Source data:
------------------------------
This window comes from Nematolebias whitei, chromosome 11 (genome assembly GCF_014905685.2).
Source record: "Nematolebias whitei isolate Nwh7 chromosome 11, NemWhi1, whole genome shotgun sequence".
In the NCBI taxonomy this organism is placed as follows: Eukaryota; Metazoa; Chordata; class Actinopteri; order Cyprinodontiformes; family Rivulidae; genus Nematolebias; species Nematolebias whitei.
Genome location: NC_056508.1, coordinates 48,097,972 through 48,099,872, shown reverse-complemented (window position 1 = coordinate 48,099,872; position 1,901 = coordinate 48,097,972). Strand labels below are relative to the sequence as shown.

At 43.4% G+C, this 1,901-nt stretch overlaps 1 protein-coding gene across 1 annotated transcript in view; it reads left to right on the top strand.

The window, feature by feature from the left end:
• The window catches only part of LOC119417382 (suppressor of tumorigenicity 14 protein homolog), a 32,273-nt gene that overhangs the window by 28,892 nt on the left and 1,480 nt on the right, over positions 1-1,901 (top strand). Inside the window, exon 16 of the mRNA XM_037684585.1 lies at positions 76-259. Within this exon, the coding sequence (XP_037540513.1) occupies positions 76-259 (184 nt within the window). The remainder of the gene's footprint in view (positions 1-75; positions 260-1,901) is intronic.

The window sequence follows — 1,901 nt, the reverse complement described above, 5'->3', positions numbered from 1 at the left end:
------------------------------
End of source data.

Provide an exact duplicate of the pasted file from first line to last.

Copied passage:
This window comes from Nematolebias whitei, chromosome 11 (genome assembly GCF_014905685.2).
Source record: "Nematolebias whitei isolate Nwh7 chromosome 11, NemWhi1, whole genome shotgun sequence".
In the NCBI taxonomy this organism is placed as follows: Eukaryota; Metazoa; Chordata; class Actinopteri; order Cyprinodontiformes; family Rivulidae; genus Nematolebias; species Nematolebias whitei.
Genome location: NC_056508.1, coordinates 48,097,972 through 48,099,872, shown reverse-complemented (window position 1 = coordinate 48,099,872; position 1,901 = coordinate 48,097,972). Strand labels below are relative to the sequence as shown.

At 43.4% G+C, this 1,901-nt stretch overlaps 1 protein-coding gene across 1 annotated transcript in view; it reads left to right on the top strand.

The window, feature by feature from the left end:
• The window catches only part of LOC119417382 (suppressor of tumorigenicity 14 protein homolog), a 32,273-nt gene that overhangs the window by 28,892 nt on the left and 1,480 nt on the right, over positions 1-1,901 (top strand). Inside the window, exon 16 of the mRNA XM_037684585.1 lies at positions 76-259. Within this exon, the coding sequence (XP_037540513.1) occupies positions 76-259 (184 nt within the window). The remainder of the gene's footprint in view (positions 1-75; positions 260-1,901) is intronic.

The window sequence follows — 1,901 nt, the reverse complement described above, 5'->3', positions numbered from 1 at the left end: